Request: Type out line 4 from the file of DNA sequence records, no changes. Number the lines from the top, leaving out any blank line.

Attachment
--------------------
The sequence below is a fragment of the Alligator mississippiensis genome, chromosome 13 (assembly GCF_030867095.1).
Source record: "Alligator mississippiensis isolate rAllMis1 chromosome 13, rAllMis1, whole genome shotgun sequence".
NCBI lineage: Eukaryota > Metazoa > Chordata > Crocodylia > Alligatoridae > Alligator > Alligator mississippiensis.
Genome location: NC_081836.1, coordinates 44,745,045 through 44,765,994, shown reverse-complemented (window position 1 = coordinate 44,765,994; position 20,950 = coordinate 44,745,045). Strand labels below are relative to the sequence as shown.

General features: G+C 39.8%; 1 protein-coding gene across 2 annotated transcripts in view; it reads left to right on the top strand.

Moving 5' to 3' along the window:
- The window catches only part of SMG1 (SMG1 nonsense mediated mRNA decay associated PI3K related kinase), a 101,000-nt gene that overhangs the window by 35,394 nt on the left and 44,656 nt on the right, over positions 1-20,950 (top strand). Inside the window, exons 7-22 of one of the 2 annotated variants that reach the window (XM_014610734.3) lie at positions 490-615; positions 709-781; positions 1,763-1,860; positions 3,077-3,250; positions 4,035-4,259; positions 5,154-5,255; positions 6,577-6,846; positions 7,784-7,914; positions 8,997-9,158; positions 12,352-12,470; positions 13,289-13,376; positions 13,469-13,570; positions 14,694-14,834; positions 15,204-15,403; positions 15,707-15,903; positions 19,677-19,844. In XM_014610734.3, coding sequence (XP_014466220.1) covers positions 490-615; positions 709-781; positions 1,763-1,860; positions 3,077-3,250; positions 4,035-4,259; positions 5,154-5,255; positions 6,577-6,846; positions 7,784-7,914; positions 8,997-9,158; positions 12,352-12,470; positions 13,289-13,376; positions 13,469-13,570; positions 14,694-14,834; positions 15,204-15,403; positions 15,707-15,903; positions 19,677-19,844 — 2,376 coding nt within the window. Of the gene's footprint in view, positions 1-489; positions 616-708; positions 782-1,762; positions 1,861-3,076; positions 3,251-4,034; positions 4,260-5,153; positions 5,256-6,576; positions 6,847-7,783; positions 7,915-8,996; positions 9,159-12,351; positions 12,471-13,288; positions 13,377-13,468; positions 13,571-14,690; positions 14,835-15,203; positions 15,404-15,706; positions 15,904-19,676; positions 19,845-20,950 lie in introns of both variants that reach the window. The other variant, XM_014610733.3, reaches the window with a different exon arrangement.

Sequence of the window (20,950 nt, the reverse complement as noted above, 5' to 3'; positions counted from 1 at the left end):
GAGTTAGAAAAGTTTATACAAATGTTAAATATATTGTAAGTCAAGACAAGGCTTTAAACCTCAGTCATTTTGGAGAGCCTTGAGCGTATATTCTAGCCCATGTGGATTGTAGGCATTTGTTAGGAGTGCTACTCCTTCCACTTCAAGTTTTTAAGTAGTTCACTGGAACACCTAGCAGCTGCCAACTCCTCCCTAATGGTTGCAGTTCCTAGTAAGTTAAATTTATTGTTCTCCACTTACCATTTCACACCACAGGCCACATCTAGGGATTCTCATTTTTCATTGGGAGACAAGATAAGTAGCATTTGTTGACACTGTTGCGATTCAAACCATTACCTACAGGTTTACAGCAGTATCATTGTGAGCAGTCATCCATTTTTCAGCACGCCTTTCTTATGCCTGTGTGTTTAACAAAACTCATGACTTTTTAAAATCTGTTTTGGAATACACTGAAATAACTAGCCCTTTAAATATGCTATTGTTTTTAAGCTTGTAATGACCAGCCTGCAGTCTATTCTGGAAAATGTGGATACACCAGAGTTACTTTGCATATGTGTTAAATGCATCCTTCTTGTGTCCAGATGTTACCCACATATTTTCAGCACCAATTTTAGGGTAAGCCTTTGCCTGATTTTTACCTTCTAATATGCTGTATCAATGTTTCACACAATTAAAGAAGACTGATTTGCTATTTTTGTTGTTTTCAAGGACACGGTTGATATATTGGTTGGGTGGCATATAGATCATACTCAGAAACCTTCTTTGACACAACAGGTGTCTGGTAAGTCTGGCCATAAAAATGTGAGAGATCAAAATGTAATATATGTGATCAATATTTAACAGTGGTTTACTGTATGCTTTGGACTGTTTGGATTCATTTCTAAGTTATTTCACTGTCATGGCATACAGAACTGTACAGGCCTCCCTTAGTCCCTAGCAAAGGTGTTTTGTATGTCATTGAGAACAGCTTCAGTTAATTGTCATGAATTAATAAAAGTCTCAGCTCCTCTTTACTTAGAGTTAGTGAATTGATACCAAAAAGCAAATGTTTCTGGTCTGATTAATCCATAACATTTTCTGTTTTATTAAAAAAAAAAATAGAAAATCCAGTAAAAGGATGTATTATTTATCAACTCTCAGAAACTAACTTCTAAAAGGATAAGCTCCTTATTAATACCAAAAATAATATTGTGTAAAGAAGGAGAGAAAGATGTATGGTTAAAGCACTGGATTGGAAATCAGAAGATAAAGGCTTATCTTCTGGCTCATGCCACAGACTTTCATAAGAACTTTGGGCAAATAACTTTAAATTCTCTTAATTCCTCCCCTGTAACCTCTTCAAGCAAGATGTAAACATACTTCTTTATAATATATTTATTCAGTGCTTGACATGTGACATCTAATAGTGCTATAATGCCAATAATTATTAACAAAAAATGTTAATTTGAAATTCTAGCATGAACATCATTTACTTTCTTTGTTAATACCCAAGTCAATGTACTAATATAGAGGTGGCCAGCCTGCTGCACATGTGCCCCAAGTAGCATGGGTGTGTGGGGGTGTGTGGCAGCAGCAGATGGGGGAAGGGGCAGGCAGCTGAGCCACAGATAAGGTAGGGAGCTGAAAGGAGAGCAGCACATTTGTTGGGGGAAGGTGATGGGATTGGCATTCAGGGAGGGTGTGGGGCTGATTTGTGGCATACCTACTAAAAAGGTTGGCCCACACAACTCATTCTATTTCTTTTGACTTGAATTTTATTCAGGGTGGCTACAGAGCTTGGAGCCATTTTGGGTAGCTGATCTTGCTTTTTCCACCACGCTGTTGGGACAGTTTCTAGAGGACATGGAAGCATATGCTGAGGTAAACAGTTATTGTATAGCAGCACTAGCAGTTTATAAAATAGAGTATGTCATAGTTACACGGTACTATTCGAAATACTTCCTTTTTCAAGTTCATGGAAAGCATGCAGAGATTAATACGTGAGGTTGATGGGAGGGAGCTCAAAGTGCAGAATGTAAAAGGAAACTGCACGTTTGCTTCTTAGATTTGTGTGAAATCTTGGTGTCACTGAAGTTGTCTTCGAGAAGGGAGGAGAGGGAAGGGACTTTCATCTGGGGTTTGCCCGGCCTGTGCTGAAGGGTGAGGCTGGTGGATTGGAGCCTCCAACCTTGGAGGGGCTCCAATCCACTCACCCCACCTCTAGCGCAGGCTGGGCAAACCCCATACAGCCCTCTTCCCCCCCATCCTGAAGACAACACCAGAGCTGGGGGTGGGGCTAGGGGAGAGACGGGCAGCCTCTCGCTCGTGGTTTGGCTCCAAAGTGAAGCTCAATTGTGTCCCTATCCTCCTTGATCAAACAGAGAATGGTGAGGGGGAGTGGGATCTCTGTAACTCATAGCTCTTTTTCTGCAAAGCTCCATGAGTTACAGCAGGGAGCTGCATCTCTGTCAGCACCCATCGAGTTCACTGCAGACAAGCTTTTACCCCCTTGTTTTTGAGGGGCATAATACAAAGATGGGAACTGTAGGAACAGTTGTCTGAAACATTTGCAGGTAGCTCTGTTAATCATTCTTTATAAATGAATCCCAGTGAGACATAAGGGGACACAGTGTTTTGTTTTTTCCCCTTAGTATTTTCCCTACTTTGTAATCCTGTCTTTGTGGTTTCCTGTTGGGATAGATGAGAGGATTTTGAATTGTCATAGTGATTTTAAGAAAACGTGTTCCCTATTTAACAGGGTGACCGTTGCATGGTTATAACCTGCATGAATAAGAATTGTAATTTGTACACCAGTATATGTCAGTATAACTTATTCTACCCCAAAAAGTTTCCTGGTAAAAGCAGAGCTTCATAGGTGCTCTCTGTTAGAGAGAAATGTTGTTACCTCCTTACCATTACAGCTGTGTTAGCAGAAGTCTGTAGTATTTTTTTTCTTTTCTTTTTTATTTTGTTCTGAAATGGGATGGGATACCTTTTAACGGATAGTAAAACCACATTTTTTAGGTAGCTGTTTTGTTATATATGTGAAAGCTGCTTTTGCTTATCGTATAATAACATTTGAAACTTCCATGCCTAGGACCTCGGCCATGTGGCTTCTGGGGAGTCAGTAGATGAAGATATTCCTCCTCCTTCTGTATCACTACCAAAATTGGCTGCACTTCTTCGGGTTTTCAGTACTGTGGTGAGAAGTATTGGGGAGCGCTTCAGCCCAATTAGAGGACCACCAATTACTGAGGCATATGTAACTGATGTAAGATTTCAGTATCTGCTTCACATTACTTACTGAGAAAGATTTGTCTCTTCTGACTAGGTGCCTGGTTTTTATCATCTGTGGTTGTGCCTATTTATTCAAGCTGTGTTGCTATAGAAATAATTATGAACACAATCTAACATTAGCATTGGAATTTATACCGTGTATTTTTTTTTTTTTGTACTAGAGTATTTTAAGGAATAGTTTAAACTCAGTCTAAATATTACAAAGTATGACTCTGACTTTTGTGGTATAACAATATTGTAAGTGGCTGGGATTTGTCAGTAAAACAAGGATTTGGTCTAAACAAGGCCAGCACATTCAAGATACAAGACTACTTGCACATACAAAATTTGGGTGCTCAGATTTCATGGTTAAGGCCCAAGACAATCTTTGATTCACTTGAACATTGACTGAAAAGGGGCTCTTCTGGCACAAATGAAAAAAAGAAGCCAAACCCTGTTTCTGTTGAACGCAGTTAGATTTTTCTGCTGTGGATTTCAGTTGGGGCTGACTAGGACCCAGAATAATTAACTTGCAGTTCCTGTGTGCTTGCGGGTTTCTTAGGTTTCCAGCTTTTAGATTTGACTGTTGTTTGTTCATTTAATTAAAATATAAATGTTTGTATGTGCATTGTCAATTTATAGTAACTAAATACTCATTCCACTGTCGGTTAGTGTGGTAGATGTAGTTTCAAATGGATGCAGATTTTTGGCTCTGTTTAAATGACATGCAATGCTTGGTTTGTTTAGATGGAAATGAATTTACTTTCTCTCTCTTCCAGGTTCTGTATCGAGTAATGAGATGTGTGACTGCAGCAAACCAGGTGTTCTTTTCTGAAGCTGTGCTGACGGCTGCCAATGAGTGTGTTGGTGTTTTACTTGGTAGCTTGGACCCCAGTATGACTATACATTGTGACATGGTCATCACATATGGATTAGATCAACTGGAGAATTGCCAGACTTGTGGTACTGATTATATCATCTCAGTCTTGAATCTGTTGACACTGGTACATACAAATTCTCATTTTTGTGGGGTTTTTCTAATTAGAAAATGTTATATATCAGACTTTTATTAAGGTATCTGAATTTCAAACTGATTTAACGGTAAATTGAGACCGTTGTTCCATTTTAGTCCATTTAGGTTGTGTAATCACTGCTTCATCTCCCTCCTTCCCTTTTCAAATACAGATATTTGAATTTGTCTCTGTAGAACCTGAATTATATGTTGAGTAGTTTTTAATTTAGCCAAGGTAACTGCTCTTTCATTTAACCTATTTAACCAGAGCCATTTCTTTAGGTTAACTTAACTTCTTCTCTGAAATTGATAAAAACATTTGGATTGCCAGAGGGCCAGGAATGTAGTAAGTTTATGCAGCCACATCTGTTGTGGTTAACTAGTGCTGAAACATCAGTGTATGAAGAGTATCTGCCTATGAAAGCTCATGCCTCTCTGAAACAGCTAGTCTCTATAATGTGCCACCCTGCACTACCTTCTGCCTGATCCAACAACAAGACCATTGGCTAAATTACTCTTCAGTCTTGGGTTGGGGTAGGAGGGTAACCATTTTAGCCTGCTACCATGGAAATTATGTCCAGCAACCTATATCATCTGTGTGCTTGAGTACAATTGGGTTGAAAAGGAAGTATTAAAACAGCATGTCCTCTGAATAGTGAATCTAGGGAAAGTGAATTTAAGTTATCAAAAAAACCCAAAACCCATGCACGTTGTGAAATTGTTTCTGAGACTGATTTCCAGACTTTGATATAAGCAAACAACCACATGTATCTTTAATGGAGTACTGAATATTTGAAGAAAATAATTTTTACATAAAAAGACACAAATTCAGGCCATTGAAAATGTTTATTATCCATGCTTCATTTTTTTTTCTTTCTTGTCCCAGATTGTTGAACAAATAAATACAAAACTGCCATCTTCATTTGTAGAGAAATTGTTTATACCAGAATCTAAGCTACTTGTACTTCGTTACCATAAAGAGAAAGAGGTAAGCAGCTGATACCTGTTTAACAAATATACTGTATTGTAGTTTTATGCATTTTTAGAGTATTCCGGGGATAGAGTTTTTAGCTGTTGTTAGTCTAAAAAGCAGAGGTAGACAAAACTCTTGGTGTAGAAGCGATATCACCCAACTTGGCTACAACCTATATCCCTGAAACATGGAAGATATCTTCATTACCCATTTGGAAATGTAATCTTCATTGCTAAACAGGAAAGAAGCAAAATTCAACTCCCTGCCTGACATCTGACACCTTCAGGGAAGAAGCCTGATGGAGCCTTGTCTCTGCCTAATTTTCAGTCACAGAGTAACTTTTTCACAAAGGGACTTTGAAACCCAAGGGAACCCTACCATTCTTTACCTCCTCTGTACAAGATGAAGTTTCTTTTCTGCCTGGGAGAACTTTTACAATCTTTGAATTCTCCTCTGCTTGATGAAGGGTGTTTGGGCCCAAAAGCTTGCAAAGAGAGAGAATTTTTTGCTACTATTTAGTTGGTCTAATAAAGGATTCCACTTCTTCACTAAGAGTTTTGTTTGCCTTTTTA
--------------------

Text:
Genome location: NC_081836.1, coordinates 44,745,045 through 44,765,994, shown reverse-complemented (window position 1 = coordinate 44,765,994; position 20,950 = coordinate 44,745,045). Strand labels below are relative to the sequence as shown.